Sanders says ‘rampant’ sexism in US is a hurdle for women running for president
Presidential candidate Senator Bernie Sanders tells Jake Tapper that the female Democratic candidates faced sexism in the primary
Democratic presidential candidate Sen. Bernie Sanders noted Sunday that sexism is a problem for female candidates seeking the Democratic Party’s nomination after two of the leading women in the field recently dropped their bids.
During an interview with CNN’s Jake Tapper on “State of the Union,” Sanders was asked if he thinks “sexism and other forms of bigotry remain hurdles for candidates appealing for not just the general electorate but for the Democratic votes.”
“The short answer is yes, I do,” Sanders replied. “I think women have obstacles placed in front of them that men do not have.”
Sanders also said that the country has made progress in the last half century in terms of more women in politics.
“On the other hand, we have made progress in the last 40, 50 years in terms of the number of women who are now in the Congress. You can remember it wasn’t so many years ago — few decades ago — that Barbara Mikulski of Maryland was the only woman in the United States Senate, and we have made some progress,” the Vermont senator said. “But the day has got to come sooner and later that women can see themselves equally represented in Congress — half or more members of Congress, president of the United States, leaders of companies all over this country.”
“We have got to get rid of all of the vestiges of sexism that exist in this country, which is still pretty rampant,” Sanders added.
The comments from Sanders come three days after Sen. Elizabeth Warren of Massachusetts, who was once considered a front-runner in the race, dropped her bid for the party’s nomination following a disappointing finish in primary contests on Super Tuesday. Earlier that week, Sen. Amy Klobuchar of Minnesota dropped out of the race as well.
Their departures left just one woman — Rep. Tulsi Gabbard of Hawaii — in a race that once saw six women vying for the nomination and raised questions about the challenges women face when they campaign for an office that has yet to be held by someone other than a man.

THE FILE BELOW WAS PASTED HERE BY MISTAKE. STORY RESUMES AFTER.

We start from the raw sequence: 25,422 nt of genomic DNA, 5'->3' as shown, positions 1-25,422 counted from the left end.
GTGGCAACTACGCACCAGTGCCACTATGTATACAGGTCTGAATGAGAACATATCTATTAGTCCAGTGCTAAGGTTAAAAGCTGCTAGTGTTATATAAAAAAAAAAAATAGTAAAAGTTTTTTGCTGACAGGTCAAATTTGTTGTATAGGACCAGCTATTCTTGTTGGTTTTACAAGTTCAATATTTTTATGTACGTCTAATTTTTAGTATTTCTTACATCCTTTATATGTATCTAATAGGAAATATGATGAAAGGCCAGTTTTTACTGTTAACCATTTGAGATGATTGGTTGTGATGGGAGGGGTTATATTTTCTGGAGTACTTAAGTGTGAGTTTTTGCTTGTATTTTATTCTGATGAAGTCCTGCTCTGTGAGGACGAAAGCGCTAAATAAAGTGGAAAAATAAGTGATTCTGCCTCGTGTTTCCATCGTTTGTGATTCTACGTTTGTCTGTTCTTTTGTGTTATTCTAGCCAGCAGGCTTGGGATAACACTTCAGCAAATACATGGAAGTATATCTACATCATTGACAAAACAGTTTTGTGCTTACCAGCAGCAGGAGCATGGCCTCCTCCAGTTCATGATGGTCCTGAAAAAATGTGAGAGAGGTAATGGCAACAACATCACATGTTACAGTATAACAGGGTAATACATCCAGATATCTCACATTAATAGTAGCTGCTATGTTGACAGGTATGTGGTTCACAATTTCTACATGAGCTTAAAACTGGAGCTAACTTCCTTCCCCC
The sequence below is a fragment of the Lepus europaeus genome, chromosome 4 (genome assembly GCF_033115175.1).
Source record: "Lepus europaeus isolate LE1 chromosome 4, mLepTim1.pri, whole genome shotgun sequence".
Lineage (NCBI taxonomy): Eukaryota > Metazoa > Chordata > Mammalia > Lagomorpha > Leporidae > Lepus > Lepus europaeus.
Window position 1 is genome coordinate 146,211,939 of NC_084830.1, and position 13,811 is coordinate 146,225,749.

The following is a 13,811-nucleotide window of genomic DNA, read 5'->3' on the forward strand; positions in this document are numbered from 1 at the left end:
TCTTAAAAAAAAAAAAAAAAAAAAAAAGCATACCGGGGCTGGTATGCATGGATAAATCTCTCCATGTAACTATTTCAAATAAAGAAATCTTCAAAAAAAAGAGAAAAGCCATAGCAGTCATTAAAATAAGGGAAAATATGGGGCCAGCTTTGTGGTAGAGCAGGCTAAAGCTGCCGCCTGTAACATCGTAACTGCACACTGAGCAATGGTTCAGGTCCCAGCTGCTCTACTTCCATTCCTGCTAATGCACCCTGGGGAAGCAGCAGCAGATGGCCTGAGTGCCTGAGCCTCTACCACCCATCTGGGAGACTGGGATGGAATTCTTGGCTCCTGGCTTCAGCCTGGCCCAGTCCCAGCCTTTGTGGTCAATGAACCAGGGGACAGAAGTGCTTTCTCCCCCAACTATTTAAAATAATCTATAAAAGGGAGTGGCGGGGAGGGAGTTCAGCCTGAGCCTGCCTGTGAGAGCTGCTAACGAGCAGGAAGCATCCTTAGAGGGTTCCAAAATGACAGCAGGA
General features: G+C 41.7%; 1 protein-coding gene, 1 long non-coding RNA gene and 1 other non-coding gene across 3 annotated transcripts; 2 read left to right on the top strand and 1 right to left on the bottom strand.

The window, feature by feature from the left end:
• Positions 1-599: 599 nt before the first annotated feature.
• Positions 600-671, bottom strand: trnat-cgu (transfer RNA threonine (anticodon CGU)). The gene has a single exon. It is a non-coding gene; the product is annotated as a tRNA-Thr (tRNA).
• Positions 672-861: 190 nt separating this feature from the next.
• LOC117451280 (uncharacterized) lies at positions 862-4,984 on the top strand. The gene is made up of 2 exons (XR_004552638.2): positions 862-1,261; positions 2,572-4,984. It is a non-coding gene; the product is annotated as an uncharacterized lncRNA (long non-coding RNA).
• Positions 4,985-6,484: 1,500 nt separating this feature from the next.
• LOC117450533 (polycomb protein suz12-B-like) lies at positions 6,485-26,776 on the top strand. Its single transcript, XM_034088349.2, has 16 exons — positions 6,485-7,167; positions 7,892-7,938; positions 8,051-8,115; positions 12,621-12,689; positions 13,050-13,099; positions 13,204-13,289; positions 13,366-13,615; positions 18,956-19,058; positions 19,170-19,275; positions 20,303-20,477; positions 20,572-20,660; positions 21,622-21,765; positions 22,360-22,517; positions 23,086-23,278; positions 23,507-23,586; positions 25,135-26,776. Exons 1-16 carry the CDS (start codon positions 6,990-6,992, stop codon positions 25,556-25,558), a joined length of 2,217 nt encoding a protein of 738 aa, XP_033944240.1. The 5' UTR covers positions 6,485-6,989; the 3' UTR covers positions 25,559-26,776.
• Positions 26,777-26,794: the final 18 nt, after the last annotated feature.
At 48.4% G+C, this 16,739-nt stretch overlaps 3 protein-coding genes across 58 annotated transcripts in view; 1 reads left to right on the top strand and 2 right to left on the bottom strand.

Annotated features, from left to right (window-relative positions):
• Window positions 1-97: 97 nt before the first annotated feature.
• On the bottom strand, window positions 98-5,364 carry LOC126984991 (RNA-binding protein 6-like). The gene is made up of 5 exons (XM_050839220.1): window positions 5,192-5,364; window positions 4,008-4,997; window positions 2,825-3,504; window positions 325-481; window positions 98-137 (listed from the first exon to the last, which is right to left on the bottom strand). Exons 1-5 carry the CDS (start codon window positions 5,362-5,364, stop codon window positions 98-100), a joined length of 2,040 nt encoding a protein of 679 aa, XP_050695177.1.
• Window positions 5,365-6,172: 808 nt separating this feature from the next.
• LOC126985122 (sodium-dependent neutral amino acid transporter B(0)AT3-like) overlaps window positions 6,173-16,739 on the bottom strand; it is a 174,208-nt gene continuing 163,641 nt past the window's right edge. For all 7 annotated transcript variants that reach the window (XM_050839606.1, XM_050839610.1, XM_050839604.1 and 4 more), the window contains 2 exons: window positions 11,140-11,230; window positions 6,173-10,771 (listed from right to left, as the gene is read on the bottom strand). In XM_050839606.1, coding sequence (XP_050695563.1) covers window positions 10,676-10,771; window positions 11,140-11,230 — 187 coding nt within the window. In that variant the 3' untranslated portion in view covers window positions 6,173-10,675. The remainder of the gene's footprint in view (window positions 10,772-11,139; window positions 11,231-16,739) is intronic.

Warren herself commented on the issue when she publicly dropped out on Thursday outside her home in Cambridge, Massachusetts.
“You know, that is the trap question for women,” she said after a reporter asked what role gender played in her campaign. “If you say, ‘Yeah — there was sexism in this race,’ everyone says, ‘Whiner.’ And if you say, ‘No, there was no sexism,’ about a bazillion women think, ‘What planet do you live on?'”
In January, after Sanders denied a report — and Warren’s confirmation of it — that he told her, in a private 2018 conversation about the upcoming presidential election, that he didn’t believe a woman could win, tensions between the two candidates boiled over in public.
Sanders, who is now locked in a tight race for the nomination with former Vice President Joe Biden, said Sunday that he would “love” to have support from Warren, who has not yet endorsed a candidate.
“Well, I’m not going to speculate. We would love to have Sen. Warren’s support and we would love to have the millions of people who supported Sen. Warren in her campaign on board,” he said.
Sanders faces an uphill battle to win Warren’s endorsement as their relationship has become complicated by the election, which pitted the two progressives against one another. After dropping out of the race, Warren deflected questions about her plans, but her public comments about Sanders and Biden Thursday night added to concerns among movement progressives that she could either endorse Biden or sit out of the contest.